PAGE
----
How LaGuardia fought war vs. killers
MURDER WAS booming in New York, and the Little Flower was wilting with rage. It was the fall of 1945 — a joyful time in America, in theory. The war abroad had finally ended, and U.S. soldiers and sailors — the survivors — were slowly making their way back home for tearful reunions. But amid the ticker tape parades and Times Square smooching, mugs in the city were feeding a last-hurrah crime wave before the war-depleted NYPD, down 4,000 men, was restored to its full complement.
Amateur stickup gangs with itchy trigger fingers rushed from one job to the next. Many ended with blood, and these murder stories were splashed on the front pages for days on end.
The papers started tallying the body count as though it were war: 24 murders in September, 29 in October. By the end of 1945, the grim list had grown to just short of 300, up 20% from the year before — on average, an extra body every single week. Crime scribes wrote the libretto for this tragedy, and the Greek chorus on the editorial pages leveled an accusatory finger at Hizzoner, Mayor Fiorello LaGuardia, in the closing months of his decade in office.
LaGuardia used his Sunday radio broadcast that fall to preach that the crime wave was being nourished by “lush workers” in the city’s sinful gin mills.
“I have ordered the license commission to give ‘the works’ to all the cons doing their dirty business in dance halls, poolrooms and cabarets,” LaGuardia said. “We’ll close them all down if we have to!”
A murder in Brooklyn during Thanksgiving week became Exhibit A of the crime wave.
The morgue toe tag identified the victim as Albert Abraham Davidoff, 25. But few knew him by that name.
He was better known as Al (Bummy) Davis, a lightweight boxer of note.
He grew up in the Jewish ghetto of Brownsville, Brooklyn, delivering knuckle sandwiches to his family’s pushcart competitors along Blake Ave.
Davidoff’s dukes led him to the sweat-stained canvas of boxing clubs, where he learned the craft of prizefighting — once he “fixed” his Jewish name.
He posed as an Italian in his early fights, then snipped Davidoff into Davis. To his mother, he was Avromy, the diminutive Yiddish version of his middle name, Abraham. In the fight racket, that morphed into Bummy — wrong but close enough.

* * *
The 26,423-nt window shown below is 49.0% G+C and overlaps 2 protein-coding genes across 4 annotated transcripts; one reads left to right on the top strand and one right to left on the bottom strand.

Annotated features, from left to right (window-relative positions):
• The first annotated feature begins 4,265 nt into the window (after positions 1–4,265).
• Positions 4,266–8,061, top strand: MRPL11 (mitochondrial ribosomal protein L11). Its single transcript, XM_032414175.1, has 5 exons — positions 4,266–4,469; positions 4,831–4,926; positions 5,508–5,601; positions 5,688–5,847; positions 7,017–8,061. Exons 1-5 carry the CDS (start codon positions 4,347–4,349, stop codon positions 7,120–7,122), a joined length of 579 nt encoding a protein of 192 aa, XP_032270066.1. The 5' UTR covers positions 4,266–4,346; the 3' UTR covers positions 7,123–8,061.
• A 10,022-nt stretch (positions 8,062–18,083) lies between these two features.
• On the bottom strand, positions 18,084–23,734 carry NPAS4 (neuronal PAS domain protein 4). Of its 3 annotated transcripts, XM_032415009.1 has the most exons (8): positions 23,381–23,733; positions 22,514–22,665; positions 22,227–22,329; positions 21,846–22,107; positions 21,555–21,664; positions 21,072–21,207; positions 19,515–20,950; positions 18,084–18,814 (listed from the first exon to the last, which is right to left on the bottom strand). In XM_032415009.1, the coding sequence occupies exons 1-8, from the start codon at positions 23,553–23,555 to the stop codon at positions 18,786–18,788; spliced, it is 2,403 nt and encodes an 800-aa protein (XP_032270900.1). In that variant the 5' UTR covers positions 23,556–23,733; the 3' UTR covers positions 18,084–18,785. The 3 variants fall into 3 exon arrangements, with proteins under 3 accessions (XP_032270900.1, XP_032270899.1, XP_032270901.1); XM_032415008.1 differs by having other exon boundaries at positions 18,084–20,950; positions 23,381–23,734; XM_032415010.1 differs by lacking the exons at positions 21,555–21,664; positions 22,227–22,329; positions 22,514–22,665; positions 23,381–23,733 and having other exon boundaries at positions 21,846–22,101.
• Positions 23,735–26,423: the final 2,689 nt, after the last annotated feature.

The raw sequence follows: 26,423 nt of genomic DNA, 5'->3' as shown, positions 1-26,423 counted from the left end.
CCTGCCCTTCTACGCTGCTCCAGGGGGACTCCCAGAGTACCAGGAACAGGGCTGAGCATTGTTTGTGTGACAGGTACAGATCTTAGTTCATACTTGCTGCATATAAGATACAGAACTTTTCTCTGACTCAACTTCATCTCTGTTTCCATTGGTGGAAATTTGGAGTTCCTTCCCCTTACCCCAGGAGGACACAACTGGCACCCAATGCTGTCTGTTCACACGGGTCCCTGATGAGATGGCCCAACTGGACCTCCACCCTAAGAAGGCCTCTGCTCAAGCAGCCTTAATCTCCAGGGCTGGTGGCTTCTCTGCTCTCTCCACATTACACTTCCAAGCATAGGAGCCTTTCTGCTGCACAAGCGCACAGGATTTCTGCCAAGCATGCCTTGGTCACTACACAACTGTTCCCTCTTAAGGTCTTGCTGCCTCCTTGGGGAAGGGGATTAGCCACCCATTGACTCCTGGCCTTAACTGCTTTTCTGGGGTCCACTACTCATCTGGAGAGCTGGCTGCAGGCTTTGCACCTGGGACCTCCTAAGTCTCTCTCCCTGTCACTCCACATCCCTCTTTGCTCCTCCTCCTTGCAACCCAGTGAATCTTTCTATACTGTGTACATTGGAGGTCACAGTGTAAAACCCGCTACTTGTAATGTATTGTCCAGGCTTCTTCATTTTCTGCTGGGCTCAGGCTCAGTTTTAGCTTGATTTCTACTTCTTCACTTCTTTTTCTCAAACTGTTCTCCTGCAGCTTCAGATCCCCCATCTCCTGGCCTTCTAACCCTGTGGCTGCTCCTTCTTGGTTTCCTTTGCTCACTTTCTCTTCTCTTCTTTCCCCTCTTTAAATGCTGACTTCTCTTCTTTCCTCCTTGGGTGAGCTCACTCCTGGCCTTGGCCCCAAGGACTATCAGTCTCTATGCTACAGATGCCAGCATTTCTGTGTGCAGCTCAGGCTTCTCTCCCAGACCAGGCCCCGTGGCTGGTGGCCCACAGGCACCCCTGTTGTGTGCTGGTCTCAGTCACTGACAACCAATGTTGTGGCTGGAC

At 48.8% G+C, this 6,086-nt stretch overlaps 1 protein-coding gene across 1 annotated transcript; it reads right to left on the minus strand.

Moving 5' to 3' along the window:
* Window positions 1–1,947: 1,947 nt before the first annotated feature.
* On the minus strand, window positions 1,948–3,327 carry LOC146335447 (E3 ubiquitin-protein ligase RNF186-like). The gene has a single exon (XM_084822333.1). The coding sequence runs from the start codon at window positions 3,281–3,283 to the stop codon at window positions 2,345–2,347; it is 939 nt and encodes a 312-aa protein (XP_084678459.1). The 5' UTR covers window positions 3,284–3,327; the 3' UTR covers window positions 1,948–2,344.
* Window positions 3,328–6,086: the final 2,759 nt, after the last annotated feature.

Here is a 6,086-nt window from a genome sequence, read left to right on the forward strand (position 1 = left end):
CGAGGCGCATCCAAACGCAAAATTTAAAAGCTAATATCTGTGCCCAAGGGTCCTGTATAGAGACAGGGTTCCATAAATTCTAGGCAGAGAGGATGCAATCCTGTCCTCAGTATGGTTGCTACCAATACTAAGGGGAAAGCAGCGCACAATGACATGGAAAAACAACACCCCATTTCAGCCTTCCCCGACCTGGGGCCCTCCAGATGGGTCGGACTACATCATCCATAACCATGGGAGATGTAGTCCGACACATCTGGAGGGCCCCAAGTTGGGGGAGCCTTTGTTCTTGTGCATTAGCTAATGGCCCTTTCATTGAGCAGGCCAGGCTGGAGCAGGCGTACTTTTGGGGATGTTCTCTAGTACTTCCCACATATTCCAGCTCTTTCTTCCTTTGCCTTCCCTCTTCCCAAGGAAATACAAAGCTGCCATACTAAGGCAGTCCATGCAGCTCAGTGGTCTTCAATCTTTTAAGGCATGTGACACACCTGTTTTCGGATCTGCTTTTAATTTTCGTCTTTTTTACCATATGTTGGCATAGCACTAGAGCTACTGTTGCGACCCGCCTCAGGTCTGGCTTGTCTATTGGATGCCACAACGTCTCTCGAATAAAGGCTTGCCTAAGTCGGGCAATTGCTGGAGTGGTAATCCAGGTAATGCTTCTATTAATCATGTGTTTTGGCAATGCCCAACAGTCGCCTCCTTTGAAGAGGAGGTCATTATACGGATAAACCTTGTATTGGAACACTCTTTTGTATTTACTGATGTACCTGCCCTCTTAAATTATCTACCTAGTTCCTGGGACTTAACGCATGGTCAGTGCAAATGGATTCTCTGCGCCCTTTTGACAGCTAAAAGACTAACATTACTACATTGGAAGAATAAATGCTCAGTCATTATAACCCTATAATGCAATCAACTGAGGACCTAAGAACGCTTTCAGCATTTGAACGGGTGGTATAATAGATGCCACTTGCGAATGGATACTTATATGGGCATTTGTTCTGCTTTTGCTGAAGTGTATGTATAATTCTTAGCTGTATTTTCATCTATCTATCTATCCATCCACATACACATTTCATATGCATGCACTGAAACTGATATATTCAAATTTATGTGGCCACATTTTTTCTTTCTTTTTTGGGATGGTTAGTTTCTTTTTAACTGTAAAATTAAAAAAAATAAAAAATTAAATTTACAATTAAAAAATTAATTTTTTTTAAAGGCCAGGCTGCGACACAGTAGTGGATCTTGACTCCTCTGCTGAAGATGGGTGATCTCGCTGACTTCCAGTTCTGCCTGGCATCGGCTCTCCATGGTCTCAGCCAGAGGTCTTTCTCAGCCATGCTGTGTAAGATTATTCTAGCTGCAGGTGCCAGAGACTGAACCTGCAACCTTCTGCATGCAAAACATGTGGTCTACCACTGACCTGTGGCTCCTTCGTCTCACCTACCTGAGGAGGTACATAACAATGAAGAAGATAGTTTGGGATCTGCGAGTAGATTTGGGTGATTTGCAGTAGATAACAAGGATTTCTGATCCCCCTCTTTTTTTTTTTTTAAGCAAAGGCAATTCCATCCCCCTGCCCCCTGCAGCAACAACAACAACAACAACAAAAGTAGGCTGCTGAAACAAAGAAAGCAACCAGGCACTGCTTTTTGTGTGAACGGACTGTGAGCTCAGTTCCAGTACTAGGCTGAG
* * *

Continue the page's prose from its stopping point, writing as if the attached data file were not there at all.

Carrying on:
Davis was better than a journeyman, winning more fights than he lost. His nose, which took a left turn at its midway point, was a tip-off to his fight strategy, which leaned on offense, not defense.
“He was a banger with a ferocious left hook,” Red Smith, the bard of sportswriting, once said of Davis. “When he fought, his face flushed darkly, his lips peeled back in a snarl, his eyes became slits.”
Davis whipped an aging Tony Canzoneri, a former world champ from Staten Island, in 1939, and he earned a fight at Madison Square Garden in 1940 against Fritzie (The Croat Comet) Zivic, a welterweight champion. The Zivic fight went bad. Davis delivered two knee-buckling low blows — in retaliation for the Croat’s elbows and knees during clinches, he said. But Davis was disqualified and banned from boxing.
He enlisted in the Army and was reinstated to the sport after discharge, but Smith walked away from the ring after a few more fights, following the birth of a son in 1942. He bought a saloon, Dudy’s, on Remsen Ave. in Canarsie, which brought Bummy Davis into the middle of Mayor LaGuardia’s crime wave rumpus.
During Thanksgiving week in 1945, a gang of young hoodlums — the Flatbush Cowboys, they branded themselves — pulled armed holdups at a half-dozen taverns, raking in nearly $1,000. Dudy’s was their last job. Four perps rushed in at 2:30 a.m. on Nov. 21. Davis was in the process of selling the joint, and the robbers interrupted a sit-down between the old owner and the new.
One of the gunmen went to the till and grabbed the night’s receipts, $151.
Davis took exception and cracked the fellow’s jaw with his celebrated left hook. The robbers replied with lead, and the exprizefighter dropped dead. An off-duty cop fired at the fleeing men, gravely wounding one of them.
Police rounded up the gang, which included John Romano and Vincent Giarraffa, a couple of 23-year-olds who had spent years supplying fresh content to their rap sheets, and brothers Russell Donahoe, 23, and David Donahoe, 17.
The younger Donahoe, paralyzed by the cop’s gunshot, died six months later. The others were convicted in 1946, based on their confessions.
The jury recommended mercy. Judge Samuel Leibowitz wasn’t feeling merciful, but he allowed Bummy’s widow, Barbara Davidoff, 23, to decide the killers’ fate — life or death.
Crying softly, Davidoff said, “I am opposed to capital punishment. But whatever you do, your honor, will be all right with me.”
Leibowitz grudgingly sent the three away for life.
Five days after Bummy Davis was murdered, LaGuardia flew to Washington to plead with military officials to fast-track the discharge of 750 NYPD officers who were still GIs. The federal government complied, and the bluecoat brotherhood gradually grew back to its authorized level of 18,000.
The crime wave passed and peace was restored — or what passes for peace in the Big Apple.
Boxer Al (Bummy) Davis was killed in his bar during a spree of violence in the late 1940s. At right, thugs were convicted but spared death. John Romano (l.) was convicted of killing in Brooklyn bar (right).